Mile 24: I tried to pick it up and couldn’t I really wanted to get ahead of the VERY peppy 4:30 pacers. I am absolutely for getting people excited out there, but every 10 seconds is a little excessive in my opinion. I slowed to grab one last big drink of Nuun -10:58
Mile 25: Time to rock and roll. I knew it wouldn’t be long before I would get to see my family - 10:40. Still holding off the 4:30 peeps
Mile 26: I high-fived all of my family just before the Cathedral. The Chicken Dance came on Steve’s old-school boom box - 10:18
Mile 26.2: I was determined not to let the peppy 4:30 pacers pass me. I pushed it in as hard as I could, even though I was cramped in places I haven’t cramped in years -2:01
Total time: 4:23:03
That was probably more detail than anyone cared for. Before more reading, here are the pics Steve took as I was passing them:
Coming up to my family, ready to finally get rid of that shirt!
Smiling even though my legs were KILLING me
High-fiving my AMAZING family - thanks for sticking around everybody!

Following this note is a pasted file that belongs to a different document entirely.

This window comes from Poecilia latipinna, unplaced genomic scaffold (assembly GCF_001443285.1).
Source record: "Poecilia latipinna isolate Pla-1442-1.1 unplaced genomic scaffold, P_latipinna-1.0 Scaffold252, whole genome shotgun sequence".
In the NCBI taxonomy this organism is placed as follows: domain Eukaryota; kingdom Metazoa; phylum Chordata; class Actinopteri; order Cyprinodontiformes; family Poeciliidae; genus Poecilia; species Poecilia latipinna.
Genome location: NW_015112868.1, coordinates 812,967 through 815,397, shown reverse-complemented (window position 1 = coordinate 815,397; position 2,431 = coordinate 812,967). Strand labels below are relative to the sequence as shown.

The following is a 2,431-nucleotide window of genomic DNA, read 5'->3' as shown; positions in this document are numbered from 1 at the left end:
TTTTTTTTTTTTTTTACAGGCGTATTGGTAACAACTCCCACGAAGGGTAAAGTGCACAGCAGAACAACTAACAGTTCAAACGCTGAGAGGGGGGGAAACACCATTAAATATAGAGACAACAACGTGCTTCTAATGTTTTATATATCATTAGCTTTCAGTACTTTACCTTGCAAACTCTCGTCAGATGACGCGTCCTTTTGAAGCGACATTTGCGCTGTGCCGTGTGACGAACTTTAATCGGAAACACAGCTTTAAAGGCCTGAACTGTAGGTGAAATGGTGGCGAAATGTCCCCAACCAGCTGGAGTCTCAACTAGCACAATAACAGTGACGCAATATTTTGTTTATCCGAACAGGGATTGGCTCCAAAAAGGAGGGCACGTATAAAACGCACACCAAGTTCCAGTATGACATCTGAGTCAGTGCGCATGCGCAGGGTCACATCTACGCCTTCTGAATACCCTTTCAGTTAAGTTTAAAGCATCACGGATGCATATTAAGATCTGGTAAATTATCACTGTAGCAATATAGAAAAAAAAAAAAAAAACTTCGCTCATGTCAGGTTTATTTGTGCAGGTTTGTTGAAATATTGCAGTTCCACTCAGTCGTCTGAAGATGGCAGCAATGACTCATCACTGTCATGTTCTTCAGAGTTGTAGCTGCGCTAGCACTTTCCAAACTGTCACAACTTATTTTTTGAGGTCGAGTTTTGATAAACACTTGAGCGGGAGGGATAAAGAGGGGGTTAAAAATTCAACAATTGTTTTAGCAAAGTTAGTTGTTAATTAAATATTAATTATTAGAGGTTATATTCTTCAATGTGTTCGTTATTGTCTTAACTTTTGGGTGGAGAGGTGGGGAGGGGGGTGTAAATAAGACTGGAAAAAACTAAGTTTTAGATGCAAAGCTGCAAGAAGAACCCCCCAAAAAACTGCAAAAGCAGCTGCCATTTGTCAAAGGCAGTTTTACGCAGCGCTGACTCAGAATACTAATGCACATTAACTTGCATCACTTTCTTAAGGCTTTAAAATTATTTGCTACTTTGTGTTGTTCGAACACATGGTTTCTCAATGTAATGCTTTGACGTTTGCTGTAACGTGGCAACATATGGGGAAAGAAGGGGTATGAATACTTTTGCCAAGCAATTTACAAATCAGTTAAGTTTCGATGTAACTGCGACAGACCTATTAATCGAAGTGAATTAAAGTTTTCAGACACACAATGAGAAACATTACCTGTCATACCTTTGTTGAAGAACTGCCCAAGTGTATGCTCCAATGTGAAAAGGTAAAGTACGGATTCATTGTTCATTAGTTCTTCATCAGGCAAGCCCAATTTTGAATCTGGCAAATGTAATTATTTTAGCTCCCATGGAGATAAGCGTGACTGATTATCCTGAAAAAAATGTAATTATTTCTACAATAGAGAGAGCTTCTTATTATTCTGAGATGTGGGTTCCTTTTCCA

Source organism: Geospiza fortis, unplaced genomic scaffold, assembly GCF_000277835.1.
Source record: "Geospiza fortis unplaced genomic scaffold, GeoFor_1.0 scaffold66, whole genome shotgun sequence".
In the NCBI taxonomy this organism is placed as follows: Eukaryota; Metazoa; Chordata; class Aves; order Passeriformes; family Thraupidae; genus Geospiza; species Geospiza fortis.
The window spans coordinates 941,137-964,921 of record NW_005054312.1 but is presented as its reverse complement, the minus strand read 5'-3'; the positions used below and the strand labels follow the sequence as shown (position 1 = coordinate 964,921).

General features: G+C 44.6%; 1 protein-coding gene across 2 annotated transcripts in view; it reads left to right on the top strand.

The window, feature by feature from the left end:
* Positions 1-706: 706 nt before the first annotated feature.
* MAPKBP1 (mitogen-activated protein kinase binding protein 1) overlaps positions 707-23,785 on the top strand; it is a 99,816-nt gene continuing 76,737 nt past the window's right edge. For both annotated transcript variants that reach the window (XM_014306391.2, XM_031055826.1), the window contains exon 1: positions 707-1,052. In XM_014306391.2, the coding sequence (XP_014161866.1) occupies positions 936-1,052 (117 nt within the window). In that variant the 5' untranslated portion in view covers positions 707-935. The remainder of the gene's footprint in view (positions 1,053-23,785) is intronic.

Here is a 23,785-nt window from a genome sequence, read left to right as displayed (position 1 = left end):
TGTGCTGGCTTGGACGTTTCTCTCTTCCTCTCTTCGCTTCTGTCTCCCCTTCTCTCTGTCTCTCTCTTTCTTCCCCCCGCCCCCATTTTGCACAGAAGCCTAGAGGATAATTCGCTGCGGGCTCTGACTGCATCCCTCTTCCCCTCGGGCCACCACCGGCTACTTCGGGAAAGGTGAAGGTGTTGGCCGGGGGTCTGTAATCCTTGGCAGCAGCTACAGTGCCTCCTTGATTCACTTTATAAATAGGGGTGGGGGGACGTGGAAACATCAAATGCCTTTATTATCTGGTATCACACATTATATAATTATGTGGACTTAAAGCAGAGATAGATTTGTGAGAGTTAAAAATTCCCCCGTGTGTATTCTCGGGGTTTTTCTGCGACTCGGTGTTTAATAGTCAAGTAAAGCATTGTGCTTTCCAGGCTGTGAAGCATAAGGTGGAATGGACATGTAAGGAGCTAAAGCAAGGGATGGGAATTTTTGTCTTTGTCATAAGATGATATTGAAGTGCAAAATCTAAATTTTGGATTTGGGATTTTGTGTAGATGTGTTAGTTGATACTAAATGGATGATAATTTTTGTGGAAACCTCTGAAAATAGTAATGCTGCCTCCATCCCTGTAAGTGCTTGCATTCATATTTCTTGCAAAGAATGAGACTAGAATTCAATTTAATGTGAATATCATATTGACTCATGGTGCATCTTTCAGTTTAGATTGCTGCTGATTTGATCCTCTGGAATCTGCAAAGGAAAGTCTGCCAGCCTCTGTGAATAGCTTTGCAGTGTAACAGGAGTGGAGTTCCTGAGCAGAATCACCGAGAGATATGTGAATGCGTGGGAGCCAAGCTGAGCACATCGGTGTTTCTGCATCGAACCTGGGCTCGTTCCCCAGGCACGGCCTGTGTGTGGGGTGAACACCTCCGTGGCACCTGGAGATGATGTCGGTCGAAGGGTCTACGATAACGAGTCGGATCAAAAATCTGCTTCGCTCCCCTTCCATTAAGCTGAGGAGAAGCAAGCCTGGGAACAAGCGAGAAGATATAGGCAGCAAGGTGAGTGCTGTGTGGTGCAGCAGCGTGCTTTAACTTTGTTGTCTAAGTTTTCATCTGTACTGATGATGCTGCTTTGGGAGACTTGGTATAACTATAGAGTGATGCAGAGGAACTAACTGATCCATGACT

I really did have a great race, even though it may not sound that way. In the first 18 miles, I would catch myself smiling for the sheer reason that I am blessed to be able to do this. I knew that I would be running this marathon, not racing it. I have really only “raced” two marathons. In one of them, I PR’d big time. In the other, I fell flat on my face. Both required very dedicated training and hurt the ENTIRE time. All marathons hurt, but racing one brings on a whole different level of hurt. I knew going into this one that I wasn’t trained to race it, so I set out to have fun instead. I high-fived kids, I talked to a couple of first-timers, and I enjoyed the beautiful weather.
I didn’t drink enough. Unfortunately, I didn’t realize that until I was home later. I let the cool weather and the absence of copious sweat cloud my judgment on how much fluid I really needed out there. I drank at many of the water stops, but they only fill those tiny cups half full. I really should have been more aware of what was going on. At the time, it just felt like someone flipped a switch and added 1-2 minutes to each mile. I LOVE Nuun and generally train with a Fuel Belt. I either need to start wearing it for races or get a small hand-held bottle to dissolve the tablets in as I’m running. Waiting for them to dissolve in a cup or half chewing them to speed up the process aren’t quick means of getting the stuff in me.